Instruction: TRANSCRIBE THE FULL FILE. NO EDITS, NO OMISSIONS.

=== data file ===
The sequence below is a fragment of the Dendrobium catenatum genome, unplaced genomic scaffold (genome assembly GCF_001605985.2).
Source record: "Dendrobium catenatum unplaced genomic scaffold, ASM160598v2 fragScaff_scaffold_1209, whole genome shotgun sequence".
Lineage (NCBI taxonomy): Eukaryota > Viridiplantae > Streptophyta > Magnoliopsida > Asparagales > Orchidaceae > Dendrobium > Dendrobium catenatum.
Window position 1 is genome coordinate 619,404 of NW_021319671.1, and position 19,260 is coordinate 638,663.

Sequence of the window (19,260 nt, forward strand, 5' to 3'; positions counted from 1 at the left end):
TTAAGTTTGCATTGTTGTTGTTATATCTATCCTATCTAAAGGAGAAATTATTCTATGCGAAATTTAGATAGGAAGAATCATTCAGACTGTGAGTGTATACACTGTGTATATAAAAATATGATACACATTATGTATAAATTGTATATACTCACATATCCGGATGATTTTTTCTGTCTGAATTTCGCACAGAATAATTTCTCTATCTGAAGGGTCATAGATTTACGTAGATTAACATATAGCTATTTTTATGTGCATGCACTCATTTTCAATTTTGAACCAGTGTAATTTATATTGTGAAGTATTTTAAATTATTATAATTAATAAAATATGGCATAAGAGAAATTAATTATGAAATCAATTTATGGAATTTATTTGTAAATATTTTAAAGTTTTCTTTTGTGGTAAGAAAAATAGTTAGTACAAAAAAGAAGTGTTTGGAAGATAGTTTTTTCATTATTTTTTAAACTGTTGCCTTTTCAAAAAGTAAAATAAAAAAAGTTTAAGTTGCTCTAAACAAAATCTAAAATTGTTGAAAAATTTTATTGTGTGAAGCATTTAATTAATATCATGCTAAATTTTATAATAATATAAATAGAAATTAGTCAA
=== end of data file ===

The sequence below is a fragment of the Dendrobium catenatum genome, unplaced genomic scaffold (genome assembly GCF_001605985.2).
Source record: "Dendrobium catenatum unplaced genomic scaffold, ASM160598v2 fragScaff_scaffold_1209, whole genome shotgun sequence".
Lineage (NCBI taxonomy): Eukaryota > Viridiplantae > Streptophyta > Magnoliopsida > Asparagales > Orchidaceae > Dendrobium > Dendrobium catenatum.
Window position 1 is genome coordinate 619,404 of NW_021319671.1, and position 19,260 is coordinate 638,663.

Sequence of the window (19,260 nt, forward strand, 5' to 3'; positions counted from 1 at the left end):
TTAAGTTTGCATTGTTGTTGTTATATCTATCCTATCTAAAGGAGAAATTATTCTATGCGAAATTTAGATAGGAAGAATCATTCAGACTGTGAGTGTATACACTGTGTATATAAAAATATGATACACATTATGTATAAATTGTATATACTCACATATCCGGATGATTTTTTCTGTCTGAATTTCGCACAGAATAATTTCTCTATCTGAAGGGTCATAGATTTACGTAGATTAACATATAGCTATTTTTATGTGCATGCACTCATTTTCAATTTTGAACCAGTGTAATTTATATTGTGAAGTATTTTAAATTATTATAATTAATAAAATATGGCATAAGAGAAATTAATTATGAAATCAATTTATGGAATTTATTTGTAAATATTTTAAAGTTTTCTTTTGTGGTAAGAAAAATAGTTAGTACAAAAAAGAAGTGTTTGGAAGATAGTTTTTTCATTATTTTTTAAACTGTTGCCTTTTCAAAAAGTAAAATAAAAAAAGTTTAAGTTGCTCTAAACAAAATCTAAAATTGTTGAAAAATTTTATTGTGTGAAGCATTTAATTAATATCATGCTAAATTTTATAATAATATAAATAGAAATTAGTCAA